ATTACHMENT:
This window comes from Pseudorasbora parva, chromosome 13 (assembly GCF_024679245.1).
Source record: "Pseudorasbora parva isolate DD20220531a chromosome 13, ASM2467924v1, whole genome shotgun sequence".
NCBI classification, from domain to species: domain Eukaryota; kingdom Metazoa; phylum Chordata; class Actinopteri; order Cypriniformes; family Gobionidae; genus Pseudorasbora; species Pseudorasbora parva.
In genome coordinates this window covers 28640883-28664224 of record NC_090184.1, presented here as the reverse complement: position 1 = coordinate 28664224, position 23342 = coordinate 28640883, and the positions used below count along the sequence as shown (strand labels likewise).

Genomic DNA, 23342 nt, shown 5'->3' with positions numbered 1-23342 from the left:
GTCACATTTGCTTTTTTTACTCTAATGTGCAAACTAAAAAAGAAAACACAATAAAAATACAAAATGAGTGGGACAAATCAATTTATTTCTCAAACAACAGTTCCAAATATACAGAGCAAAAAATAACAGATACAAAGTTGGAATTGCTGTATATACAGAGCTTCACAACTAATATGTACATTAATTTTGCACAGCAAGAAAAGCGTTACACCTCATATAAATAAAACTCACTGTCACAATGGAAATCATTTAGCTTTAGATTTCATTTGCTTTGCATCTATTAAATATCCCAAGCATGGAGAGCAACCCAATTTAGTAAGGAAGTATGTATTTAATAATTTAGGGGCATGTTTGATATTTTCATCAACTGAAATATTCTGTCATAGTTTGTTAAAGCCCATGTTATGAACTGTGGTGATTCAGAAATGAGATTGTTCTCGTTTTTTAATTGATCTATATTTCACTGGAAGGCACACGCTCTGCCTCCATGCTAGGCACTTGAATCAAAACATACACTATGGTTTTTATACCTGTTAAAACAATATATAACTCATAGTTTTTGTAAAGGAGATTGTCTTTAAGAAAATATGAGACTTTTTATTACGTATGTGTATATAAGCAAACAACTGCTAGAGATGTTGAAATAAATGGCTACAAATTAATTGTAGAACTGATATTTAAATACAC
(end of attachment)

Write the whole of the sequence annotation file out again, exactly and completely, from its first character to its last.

This window comes from Pseudorasbora parva, chromosome 13 (assembly GCF_024679245.1).
Source record: "Pseudorasbora parva isolate DD20220531a chromosome 13, ASM2467924v1, whole genome shotgun sequence".
NCBI classification, from domain to species: domain Eukaryota; kingdom Metazoa; phylum Chordata; class Actinopteri; order Cypriniformes; family Gobionidae; genus Pseudorasbora; species Pseudorasbora parva.
In genome coordinates this window covers 28640883-28664224 of record NC_090184.1, presented here as the reverse complement: position 1 = coordinate 28664224, position 23342 = coordinate 28640883, and the positions used below count along the sequence as shown (strand labels likewise).

Genomic DNA, 23342 nt, shown 5'->3' with positions numbered 1-23342 from the left:
GTCACATTTGCTTTTTTTACTCTAATGTGCAAACTAAAAAAGAAAACACAATAAAAATACAAAATGAGTGGGACAAATCAATTTATTTCTCAAACAACAGTTCCAAATATACAGAGCAAAAAATAACAGATACAAAGTTGGAATTGCTGTATATACAGAGCTTCACAACTAATATGTACATTAATTTTGCACAGCAAGAAAAGCGTTACACCTCATATAAATAAAACTCACTGTCACAATGGAAATCATTTAGCTTTAGATTTCATTTGCTTTGCATCTATTAAATATCCCAAGCATGGAGAGCAACCCAATTTAGTAAGGAAGTATGTATTTAATAATTTAGGGGCATGTTTGATATTTTCATCAACTGAAATATTCTGTCATAGTTTGTTAAAGCCCATGTTATGAACTGTGGTGATTCAGAAATGAGATTGTTCTCGTTTTTTAATTGATCTATATTTCACTGGAAGGCACACGCTCTGCCTCCATGCTAGGCACTTGAATCAAAACATACACTATGGTTTTTATACCTGTTAAAACAATATATAACTCATAGTTTTTGTAAAGGAGATTGTCTTTAAGAAAATATGAGACTTTTTATTACGTATGTGTATATAAGCAAACAACTGCTAGAGATGTTGAAATAAATGGCTACAAATTAATTGTAGAACTGATATTTAAATACAC